alcohol and drug addiction

Eight Documentaries About Addiction & Recovery Worth Watching Right Now

May 20, 2020

Often the best stories about recovery can be found in documentaries.  Most documentaries are created to change or improve society or shed light on a certain injustice or issue.   Documentaries have the power to portray realism and emotions in a way that can captivate a viewer, giving the viewer a completely different frame of reference to then make or shape their own opinions.   Documentaries about drug and alcohol addiction are mostly made to give you a sense of feeling what the person in the film feels, how the “addict” deals with their problems, what their family feels, and  how their addiction affects everyone and everything around them.  Documentaries about drug and alcohol addiction also shed light on everyday injustices, from the way people with addiction are treated in society, in the criminal justice system, and the overall stigma of addiction that goes along with all of this.  Here are eight documentaries about addiction and recovery filmed within the last four years, available on all different streaming platforms, that are worth watching.

*Please note that some of these may be graphic in nature and show violence, paraphernalia, and individuals using drugs or drinking alcohol.

1. Heroin(e): Netflix

Filmed in West Virginia, this documentary features three women who live and work in the “epicenter” of America’s opioid epidemic.  This film was nominated for an Academy Award for Best Documentary Short Subject.

2. Understanding the Opioid Epidemic: http://www.pbs.org/wned/opioid-epidemic/watch/

A powerful documentary that combines stories of people and communities impacted by opioids. It traces the causes behind the unprecedented growth in use of prescription opioids and the devastating impact drugs are having on the United States.

3. Russell Brand – From Addiction To Recovery: Netflix, Amazon

Drawing on his own desperate journey through heroin addiction, this documentary defies conventional theories and social policies about drug use and treatment.

4. Addiction: https://www.pbs.org/wgbh/nova/video/addiction/

Hear firsthand from individuals struggling with addiction and follow the cutting-edge work of doctors and scientists as they investigate why addiction is not a moral failing, but a chronic, treatable medical condition.

5. Drinking to Oblivion: buy on Amazon for $2.99 https://www.amazon.com/Louis-Theroux-Drinking-to-Oblivion/dp/B07BN1YQ6Z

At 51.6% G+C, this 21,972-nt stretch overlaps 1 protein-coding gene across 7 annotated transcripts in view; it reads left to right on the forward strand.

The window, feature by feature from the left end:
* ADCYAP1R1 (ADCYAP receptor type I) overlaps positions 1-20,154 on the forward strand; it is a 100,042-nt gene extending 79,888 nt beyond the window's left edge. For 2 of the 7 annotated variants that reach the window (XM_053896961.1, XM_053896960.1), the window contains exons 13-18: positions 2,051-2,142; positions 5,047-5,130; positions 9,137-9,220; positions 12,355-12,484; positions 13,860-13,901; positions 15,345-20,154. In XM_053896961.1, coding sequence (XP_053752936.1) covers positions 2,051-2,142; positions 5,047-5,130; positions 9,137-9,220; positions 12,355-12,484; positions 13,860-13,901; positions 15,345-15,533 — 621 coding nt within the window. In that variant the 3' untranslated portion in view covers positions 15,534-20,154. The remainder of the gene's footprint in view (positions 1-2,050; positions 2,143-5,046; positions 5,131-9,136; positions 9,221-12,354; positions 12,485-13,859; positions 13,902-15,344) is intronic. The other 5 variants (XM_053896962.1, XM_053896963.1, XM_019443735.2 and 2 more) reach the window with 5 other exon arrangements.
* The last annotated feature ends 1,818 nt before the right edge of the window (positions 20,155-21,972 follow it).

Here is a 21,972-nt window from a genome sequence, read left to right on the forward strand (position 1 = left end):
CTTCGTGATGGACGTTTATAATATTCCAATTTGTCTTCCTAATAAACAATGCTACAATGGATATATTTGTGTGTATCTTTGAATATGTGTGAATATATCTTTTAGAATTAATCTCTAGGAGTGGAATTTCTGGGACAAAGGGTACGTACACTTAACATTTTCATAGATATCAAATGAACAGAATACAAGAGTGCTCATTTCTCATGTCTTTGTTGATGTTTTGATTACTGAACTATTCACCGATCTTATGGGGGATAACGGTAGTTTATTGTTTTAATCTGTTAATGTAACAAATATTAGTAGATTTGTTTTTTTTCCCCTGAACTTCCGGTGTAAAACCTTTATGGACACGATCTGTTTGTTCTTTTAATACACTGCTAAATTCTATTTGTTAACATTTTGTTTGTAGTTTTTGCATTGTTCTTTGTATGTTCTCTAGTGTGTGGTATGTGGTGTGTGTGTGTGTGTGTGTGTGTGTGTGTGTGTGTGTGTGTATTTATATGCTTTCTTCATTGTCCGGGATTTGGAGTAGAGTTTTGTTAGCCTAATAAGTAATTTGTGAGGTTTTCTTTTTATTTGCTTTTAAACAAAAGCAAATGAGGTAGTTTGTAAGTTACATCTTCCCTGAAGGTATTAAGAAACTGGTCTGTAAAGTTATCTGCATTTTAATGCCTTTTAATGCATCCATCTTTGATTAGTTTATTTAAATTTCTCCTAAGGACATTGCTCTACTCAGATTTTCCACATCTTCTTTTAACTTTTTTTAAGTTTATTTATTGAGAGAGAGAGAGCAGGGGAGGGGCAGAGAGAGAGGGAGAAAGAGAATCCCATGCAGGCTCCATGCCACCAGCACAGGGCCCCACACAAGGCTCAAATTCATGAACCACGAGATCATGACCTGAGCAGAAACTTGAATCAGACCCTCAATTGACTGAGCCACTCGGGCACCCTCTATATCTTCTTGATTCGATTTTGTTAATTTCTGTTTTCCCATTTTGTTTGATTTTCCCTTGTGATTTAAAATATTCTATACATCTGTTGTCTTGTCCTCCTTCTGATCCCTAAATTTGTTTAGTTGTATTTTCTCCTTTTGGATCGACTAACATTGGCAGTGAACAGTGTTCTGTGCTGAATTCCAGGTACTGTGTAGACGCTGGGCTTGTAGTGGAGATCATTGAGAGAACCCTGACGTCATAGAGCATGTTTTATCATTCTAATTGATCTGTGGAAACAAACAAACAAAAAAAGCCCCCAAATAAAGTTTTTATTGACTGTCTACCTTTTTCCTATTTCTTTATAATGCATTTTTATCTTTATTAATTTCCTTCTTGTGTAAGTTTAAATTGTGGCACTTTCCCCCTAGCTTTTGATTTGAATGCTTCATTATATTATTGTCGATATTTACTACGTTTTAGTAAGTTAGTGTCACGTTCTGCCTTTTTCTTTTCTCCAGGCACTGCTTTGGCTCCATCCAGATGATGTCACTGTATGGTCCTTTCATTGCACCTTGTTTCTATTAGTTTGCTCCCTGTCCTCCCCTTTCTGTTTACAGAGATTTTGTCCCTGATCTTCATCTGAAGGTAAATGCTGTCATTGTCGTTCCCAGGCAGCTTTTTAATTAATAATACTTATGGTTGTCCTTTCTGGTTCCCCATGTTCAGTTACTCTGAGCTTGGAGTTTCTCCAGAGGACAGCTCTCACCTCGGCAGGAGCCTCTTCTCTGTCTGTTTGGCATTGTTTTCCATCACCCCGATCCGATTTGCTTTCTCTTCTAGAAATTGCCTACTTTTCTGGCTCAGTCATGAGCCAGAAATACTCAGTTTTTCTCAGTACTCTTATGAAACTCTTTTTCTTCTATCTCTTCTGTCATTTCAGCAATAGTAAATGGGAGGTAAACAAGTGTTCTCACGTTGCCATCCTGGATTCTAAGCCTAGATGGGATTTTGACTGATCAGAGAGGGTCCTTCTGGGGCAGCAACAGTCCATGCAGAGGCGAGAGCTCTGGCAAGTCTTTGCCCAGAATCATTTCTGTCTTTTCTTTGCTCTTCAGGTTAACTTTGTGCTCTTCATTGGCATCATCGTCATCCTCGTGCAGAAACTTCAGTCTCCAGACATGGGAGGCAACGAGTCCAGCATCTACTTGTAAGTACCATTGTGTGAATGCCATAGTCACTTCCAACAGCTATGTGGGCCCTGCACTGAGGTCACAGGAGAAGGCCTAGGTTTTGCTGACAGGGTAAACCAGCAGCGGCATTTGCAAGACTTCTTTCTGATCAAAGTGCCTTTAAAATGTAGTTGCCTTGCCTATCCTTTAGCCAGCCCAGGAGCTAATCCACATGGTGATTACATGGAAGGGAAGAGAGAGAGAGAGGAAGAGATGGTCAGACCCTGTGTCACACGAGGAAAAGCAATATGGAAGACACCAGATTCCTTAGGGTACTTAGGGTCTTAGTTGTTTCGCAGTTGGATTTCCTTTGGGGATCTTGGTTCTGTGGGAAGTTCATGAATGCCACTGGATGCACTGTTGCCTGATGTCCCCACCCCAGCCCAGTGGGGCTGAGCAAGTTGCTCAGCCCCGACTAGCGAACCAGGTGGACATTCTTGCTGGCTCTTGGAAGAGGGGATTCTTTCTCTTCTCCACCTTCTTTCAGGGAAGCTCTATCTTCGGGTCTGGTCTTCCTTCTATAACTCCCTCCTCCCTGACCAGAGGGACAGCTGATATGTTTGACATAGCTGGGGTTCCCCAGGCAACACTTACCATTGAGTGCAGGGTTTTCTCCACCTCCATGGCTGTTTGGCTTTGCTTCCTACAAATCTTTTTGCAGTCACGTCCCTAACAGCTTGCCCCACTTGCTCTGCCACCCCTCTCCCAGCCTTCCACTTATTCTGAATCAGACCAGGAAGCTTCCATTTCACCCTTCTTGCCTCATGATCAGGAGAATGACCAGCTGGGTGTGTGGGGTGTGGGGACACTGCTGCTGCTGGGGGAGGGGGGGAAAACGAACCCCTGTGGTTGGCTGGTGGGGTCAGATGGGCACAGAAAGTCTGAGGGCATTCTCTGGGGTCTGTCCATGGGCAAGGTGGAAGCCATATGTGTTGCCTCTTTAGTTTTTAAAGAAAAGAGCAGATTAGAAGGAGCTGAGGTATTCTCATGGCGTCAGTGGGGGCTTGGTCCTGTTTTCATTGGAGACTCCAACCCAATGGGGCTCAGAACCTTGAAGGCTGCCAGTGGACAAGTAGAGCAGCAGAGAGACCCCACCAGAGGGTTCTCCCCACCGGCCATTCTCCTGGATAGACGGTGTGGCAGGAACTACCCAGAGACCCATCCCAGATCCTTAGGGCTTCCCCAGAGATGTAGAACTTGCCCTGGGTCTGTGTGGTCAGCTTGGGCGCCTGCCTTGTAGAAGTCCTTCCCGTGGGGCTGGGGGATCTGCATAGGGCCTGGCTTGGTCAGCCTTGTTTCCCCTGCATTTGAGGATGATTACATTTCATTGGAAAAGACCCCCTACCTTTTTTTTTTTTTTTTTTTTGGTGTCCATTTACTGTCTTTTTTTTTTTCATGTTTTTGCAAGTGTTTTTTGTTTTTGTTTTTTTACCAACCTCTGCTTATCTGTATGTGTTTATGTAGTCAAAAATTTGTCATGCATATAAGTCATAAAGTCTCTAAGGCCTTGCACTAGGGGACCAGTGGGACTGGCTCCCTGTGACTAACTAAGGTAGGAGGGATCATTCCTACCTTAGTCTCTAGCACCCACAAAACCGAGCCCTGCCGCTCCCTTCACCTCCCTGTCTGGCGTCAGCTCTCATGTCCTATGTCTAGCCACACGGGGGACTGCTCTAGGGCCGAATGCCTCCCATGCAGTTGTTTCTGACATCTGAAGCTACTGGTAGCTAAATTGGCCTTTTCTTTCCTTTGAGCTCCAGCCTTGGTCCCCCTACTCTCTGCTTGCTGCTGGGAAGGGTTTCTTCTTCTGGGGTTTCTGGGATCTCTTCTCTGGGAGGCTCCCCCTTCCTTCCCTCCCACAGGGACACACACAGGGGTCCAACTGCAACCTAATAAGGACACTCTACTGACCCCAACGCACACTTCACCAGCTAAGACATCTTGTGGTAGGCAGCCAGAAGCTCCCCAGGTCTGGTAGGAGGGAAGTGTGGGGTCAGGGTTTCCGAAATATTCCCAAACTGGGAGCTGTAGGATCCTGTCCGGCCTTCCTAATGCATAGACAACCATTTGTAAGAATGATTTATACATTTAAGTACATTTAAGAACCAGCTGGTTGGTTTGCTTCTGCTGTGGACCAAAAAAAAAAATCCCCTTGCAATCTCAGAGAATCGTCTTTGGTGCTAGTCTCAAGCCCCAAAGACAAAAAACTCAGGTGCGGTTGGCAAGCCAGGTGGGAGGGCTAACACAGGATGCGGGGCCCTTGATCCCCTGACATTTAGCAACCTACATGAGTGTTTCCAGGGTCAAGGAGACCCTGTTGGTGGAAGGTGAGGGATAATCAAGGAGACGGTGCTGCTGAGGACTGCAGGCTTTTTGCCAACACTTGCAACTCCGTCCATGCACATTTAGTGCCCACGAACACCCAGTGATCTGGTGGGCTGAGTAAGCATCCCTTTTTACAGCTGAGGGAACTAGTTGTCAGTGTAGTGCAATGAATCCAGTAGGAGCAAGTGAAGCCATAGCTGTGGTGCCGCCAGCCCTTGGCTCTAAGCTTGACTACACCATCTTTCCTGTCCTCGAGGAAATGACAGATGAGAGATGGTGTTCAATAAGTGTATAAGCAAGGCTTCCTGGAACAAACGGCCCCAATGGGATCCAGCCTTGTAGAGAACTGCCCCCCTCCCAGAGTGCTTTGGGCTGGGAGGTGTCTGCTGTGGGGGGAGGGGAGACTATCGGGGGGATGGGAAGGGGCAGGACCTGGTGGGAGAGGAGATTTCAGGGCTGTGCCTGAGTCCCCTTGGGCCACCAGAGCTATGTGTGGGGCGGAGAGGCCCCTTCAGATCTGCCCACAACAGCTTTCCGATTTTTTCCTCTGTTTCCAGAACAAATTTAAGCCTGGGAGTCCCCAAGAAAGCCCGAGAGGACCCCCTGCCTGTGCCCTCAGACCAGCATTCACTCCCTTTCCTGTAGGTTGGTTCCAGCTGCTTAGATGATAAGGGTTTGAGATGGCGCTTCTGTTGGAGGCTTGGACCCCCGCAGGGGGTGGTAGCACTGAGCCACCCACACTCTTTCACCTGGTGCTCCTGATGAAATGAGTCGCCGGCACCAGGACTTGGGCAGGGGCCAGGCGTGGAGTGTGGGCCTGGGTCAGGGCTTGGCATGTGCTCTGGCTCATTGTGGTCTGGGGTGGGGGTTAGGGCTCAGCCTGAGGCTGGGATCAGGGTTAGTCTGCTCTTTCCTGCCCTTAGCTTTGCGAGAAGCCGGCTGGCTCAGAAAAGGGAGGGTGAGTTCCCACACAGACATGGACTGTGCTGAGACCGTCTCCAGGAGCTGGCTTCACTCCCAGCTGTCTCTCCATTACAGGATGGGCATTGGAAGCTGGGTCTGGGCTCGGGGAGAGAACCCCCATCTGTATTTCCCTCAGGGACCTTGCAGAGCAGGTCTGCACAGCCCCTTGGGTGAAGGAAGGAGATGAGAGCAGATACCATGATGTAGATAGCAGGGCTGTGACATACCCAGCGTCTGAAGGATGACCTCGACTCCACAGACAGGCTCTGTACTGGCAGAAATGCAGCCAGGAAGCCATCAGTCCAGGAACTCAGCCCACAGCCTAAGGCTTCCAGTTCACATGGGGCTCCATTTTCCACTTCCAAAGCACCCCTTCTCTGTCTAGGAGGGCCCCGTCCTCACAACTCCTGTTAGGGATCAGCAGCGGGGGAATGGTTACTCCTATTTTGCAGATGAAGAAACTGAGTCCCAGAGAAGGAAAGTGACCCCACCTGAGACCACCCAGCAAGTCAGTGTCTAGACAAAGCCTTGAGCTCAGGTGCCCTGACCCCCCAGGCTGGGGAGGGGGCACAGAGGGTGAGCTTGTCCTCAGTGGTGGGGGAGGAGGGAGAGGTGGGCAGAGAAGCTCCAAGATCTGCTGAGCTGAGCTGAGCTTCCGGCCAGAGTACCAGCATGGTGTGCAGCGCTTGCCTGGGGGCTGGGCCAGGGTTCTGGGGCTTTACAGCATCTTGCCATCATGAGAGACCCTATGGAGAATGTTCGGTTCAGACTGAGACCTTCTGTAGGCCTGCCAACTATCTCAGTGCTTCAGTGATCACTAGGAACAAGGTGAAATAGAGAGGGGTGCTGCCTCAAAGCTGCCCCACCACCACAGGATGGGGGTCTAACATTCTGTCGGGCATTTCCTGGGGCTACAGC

Louis Theroux spends time at King's College Hospital in London - a specialist liver center - where he immerses himself in the lives of patients in the grips of alcohol addiction and the medical staff trying to make them better.

6. Do No Harm: The Opioid Epidemic: http://www.donoharmdocumentary.com/

Filmed in the opioid epidemic ground zeros of Seattle, Kentucky and New Hampshire, the film features poignant stories from recovering addicts and families with losses; reveals the insights of leading doctors and law enforcement officers; reports the failure of drug companies to take appropriate responsibility for the crisis; traces what monies legislators have received; and focuses on those who fight back with effective, long-lasting treatment programs.

7. Recovery Boys: Netflix

Filmed by the same director who filmed Academy Award Nominated Heroin(e), this documentary follows four men attempting to reinvent their lives, mend broken relationships, and navigate all of the ups and downs that come with recovery.  It is intimate and courageous at the same time.

8. Addicted: America’s Opioid Crisis: YouTube https://www.youtube.com/watch?v=9hOyjFyE3Ek

With great fury and determination, this documentary fearlessly confronts the traumatic results of the opioid epidemic - from devastated communities across the United States to the individuals who have been left grieving or dead in its wake.

If you or someone you love is struggling with substance abuse, we encourage you to contact us today. Our friendly and caring recovery center staff answer the phones 24 hours a day. 1-833-510-HELP

Up Next:
Loading...